3. The Applicants contend that the Respondent moved to the Iten Senior Resident Magistrate’s court where they sought eviction orders against them. The Applicants filed this application under certificate of urgency. They obtained stay of proceedings from this court on 3rd June 2021.
4. The Applicants now state that they intend to file an appeal against the judgment and are seeking extension of time to do so. They state that failure to file appeal in time was due to covid 19 pandemic which led to downscaling of court activities and that there was lockdown which prevented them from instructing their former advocates to file an appeal in time.
5. The Applicants contend that if the orders being sought are not granted, they will be evicted and their intended appeal will be rendered nugatory. They argue that their intended appeal raises arguable grounds of appeal as they are innocent purchasers for value.
6. The Respondent opposed the Applicants’ application based on two replying affidavits. The first one is sworn on 17th October, 2021 and the second one is sworn on 3rd January, 2022. The Respondent contends that the Applicants’ application is an afterthought which has been filed too late and that the Applicants’ have no developments on the suit property.
7. The Respondent argues that the Applicants were given time to urge their case in the lower court and that there is therefore no basis for seeking to re-open the case. The Respondent argues that she should be allowed to enjoy the fruits of her judgment. The Respondent argues that the Applicants have not given sufficient reasons why they did not file the appeal in time and that in any case, the Applicants have not offered security.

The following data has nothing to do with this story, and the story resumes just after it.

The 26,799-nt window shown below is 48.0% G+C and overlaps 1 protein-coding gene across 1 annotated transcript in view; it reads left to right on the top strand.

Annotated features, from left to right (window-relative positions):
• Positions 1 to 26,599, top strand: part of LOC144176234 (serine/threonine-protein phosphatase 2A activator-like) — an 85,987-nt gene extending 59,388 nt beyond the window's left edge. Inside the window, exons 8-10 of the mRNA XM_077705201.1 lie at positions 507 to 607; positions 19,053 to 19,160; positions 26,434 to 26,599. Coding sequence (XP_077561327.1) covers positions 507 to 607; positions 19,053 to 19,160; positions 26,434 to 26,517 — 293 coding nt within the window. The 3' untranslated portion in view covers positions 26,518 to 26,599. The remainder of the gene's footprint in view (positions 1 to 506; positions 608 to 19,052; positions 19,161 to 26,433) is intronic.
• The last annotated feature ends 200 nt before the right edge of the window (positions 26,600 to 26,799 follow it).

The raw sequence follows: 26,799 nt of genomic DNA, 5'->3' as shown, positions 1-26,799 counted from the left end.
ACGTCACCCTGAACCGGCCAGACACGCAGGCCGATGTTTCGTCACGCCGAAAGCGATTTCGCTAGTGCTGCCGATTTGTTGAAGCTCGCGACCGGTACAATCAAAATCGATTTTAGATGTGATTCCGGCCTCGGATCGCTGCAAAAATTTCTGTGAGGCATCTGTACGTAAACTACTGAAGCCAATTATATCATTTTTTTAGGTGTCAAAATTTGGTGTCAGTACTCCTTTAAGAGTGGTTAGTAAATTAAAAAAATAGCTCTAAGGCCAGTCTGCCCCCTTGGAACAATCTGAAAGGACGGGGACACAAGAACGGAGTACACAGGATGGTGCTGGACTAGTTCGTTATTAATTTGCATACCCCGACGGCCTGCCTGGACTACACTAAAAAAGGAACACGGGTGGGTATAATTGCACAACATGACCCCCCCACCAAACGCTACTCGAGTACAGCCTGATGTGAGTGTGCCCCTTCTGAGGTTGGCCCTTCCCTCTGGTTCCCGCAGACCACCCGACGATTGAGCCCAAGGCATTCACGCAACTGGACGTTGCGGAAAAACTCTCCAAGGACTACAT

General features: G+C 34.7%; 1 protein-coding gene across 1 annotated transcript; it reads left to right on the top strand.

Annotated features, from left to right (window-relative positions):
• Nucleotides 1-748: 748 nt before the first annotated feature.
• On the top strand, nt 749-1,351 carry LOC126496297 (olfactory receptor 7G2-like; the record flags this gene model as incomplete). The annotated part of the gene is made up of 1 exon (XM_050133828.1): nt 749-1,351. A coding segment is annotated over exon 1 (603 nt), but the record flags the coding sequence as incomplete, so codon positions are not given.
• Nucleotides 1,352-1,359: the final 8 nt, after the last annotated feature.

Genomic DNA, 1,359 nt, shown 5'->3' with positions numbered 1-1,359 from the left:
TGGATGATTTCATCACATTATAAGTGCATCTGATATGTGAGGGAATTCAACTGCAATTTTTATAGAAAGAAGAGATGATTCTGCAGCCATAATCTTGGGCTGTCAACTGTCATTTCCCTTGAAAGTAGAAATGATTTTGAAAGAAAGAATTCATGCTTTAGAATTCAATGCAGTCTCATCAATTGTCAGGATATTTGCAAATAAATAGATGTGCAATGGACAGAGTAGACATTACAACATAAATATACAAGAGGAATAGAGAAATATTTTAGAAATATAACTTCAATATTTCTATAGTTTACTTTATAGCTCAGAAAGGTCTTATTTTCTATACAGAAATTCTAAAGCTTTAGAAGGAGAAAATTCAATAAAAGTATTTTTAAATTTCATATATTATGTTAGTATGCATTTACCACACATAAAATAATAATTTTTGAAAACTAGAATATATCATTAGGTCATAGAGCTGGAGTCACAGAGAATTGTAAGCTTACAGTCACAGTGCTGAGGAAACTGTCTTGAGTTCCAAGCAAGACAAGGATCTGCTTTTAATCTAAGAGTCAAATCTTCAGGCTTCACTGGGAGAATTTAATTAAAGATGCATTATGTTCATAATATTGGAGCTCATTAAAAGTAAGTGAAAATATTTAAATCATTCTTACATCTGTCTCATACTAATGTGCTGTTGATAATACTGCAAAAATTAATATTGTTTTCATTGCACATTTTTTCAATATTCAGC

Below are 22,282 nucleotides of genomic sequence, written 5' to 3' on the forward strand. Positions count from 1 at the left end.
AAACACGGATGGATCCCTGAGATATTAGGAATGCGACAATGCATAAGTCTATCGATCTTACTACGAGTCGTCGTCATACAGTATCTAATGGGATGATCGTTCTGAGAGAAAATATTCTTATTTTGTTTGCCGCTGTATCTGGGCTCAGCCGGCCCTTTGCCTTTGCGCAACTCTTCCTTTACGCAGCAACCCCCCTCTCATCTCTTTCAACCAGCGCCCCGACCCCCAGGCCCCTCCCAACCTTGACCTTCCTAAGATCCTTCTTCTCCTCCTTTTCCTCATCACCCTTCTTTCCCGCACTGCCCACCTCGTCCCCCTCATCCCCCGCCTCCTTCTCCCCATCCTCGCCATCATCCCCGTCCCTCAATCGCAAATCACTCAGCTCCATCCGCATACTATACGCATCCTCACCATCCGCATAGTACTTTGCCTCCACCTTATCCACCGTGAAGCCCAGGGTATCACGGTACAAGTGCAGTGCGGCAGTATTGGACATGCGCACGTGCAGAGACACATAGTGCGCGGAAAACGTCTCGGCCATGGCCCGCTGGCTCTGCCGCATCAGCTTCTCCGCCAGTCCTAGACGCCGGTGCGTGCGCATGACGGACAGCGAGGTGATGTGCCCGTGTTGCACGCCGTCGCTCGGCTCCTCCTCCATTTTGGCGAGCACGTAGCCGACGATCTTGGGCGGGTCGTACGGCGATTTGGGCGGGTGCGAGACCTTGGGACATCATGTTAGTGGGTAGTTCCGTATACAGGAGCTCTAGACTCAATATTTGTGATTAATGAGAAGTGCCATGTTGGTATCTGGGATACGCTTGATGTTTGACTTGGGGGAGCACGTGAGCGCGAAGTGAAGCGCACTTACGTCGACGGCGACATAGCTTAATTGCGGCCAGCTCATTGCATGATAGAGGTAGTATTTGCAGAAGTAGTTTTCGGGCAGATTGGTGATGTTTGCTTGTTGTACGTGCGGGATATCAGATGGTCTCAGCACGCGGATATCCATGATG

8. The parties were directed to file written submissions. The Applicants filed their submissions dated 24th January, 2022. The Respondent filed her submissions dated 3rd January, 2020. I have considered the Applicants’ application as well as the opposition to the same by the Respondent. I have also considered submissions by the parties. There are two issues which emerge for determination. The first is whether time to appeal should be extended and the second one is whether stay of execution should be granted.
9. In the case of Paul Musili Wambua -Vs-Attorney General & 2 others (2015) eKLR the Court of Appeal quoted with approval the case of Kinyunjuri Muguta -Vs- Wotuku Muguta (2018) eKLR where the Court states as follows:-
“….it is now settled by a long line of authorities by this Court that the decision of whether or not to extend the time for filing an appeal the judge exercises unfettered discretion. However, in the exercise of such discretion, the court must act upon reason(s) not based on whims or caprice. In general the maters which a court takes into account in deciding whether to grant an extension of time are; the length of the delay, the reason for the delay, the chances of the appeal succeeding if the application is granted, the degree of prejudice to the Respondent if the application is granted.”